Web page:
Formal citation: James E. Ciecka. 2008. Edmond Halley’s Life Table and Its Uses. Journal of Legal
Economics 15(1): pp. 65-74.
Halley obtained demographic data for Breslau, a city in Silesia which is now the Polish city Wroclaw. Breslau kept detailed records of births, deaths, and the ages of people when they died. In comparison, when John Graunt (1620-1674) published his famous demographic work (1662), ages of deceased people were not recorded in London and would not be recorded until the 18th century.
Caspar Neumann, an important German minister in Breslau, sent some demographic records to Gottfried Leibniz who in turn sent them to the Royal Society in London. Halley analyzed Newmann’s data which covered the years 1687-1691 and published the analysis in the Philosophical Transactions. Although Halley had broad interests, demography and actuarial science were quite far afield from his main areas of study. Hald (2003) has speculated that Halley himself analyzed these data because, as the editor of the Philosophical Transactions, he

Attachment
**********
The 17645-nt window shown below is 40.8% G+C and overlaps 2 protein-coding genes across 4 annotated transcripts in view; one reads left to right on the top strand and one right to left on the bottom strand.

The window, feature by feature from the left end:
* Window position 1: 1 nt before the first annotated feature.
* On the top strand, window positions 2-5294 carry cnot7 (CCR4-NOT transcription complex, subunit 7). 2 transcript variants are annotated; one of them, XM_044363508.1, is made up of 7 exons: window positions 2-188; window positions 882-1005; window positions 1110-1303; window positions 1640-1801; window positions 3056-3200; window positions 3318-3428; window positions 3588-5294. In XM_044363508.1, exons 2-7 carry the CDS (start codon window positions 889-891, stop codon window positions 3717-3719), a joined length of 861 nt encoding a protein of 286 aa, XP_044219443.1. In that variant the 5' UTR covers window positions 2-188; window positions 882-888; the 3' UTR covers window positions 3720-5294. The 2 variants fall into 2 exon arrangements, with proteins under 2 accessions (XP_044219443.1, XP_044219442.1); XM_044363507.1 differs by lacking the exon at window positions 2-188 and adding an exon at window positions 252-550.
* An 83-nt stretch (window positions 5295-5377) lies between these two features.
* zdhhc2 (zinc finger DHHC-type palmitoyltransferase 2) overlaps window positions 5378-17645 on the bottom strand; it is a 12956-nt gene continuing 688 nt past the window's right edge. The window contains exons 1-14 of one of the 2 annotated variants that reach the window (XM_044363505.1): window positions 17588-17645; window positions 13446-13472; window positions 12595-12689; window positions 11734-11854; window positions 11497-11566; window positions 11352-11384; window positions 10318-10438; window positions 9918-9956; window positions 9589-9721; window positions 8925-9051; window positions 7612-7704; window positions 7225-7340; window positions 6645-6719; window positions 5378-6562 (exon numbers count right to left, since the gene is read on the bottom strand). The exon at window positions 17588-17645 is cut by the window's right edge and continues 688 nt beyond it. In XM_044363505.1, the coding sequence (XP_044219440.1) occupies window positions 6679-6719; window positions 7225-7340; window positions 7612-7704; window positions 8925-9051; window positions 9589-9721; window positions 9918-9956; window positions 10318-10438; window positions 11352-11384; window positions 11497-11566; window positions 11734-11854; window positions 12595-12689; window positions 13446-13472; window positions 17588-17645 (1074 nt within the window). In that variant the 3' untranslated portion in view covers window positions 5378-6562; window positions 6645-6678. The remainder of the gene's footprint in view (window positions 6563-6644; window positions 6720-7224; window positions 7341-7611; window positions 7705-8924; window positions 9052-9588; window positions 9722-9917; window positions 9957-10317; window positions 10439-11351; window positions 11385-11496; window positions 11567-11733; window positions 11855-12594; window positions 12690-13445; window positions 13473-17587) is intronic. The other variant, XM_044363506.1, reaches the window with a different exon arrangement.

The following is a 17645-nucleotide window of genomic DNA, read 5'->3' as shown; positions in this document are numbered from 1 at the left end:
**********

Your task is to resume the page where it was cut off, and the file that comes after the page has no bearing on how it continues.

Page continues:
was concerned about the Transactions publishing an adequate number of quality papers. 2 Apparently, by doing the work himself, he ensured that one more high quality paper would be published.
Author(s): James E. Ciecka
Publication Date: 2008 [accessed June 2021]
Publication Site: DePaul University